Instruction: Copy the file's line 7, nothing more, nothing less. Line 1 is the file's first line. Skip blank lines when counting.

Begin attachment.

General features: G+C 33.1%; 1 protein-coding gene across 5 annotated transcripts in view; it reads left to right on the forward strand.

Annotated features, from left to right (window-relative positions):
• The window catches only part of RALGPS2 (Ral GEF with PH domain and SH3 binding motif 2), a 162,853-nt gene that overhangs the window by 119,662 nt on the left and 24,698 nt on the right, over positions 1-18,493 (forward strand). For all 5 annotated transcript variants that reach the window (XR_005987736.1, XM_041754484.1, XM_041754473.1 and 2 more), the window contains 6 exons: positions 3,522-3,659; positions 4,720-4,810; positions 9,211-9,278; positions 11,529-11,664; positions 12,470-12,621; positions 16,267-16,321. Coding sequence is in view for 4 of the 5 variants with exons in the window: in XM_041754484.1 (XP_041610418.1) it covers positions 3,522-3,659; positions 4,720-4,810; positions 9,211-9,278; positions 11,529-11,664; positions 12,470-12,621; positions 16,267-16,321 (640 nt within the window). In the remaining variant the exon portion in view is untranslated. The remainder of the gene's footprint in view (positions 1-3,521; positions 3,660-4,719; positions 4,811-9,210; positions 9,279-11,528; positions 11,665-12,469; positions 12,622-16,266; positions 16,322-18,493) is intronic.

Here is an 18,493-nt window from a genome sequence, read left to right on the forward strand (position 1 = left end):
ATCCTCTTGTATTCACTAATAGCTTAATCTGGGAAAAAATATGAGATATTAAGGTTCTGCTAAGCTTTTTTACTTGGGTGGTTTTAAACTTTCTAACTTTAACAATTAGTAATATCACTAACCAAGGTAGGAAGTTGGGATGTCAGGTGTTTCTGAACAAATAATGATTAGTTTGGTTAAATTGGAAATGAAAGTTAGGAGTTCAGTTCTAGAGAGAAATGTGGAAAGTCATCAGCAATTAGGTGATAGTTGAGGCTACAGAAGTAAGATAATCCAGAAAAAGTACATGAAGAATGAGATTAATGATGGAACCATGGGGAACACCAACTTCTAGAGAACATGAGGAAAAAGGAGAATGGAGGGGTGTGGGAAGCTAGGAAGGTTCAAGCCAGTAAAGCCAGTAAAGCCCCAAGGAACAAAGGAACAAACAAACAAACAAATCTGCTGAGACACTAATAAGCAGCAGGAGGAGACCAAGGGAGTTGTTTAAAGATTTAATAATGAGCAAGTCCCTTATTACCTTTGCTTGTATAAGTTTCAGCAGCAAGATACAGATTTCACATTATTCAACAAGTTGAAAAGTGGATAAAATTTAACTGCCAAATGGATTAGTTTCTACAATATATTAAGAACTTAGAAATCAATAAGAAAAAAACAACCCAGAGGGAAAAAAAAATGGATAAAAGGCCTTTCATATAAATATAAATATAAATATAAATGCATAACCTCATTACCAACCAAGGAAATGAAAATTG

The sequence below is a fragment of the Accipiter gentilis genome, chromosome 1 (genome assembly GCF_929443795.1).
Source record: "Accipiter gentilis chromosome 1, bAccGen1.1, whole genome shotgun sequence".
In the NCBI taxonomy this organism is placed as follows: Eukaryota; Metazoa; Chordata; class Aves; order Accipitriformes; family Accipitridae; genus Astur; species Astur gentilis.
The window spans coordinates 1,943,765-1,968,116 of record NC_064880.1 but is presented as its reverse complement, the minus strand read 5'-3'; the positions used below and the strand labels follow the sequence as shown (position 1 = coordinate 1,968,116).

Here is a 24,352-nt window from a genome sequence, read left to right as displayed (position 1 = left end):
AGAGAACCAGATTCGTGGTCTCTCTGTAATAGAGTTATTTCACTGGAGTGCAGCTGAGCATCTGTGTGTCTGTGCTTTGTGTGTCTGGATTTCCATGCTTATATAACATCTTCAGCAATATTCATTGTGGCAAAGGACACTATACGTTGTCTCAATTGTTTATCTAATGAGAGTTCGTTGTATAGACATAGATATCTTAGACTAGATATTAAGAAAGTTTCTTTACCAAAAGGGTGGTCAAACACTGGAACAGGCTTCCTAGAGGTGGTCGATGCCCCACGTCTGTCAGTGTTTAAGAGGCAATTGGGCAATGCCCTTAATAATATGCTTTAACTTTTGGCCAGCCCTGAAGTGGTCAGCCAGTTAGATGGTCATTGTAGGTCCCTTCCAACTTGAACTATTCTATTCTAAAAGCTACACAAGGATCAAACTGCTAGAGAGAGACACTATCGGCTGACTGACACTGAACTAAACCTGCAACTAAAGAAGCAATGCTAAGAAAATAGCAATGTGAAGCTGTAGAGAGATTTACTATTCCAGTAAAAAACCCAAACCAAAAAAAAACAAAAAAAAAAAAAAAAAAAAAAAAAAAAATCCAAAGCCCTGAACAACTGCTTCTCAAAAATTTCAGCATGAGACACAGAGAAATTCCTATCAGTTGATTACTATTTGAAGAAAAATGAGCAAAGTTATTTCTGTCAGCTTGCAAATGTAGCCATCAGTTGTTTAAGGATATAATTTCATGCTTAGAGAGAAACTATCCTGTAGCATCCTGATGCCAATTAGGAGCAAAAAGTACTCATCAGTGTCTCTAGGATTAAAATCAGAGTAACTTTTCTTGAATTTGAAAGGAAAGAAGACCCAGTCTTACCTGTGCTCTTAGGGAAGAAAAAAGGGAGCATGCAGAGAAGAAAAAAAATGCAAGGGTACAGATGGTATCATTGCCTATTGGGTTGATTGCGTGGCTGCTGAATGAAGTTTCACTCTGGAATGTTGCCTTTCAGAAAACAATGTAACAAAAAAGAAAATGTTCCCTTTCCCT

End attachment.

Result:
Source record: "Accipiter gentilis chromosome 1, bAccGen1.1, whole genome shotgun sequence".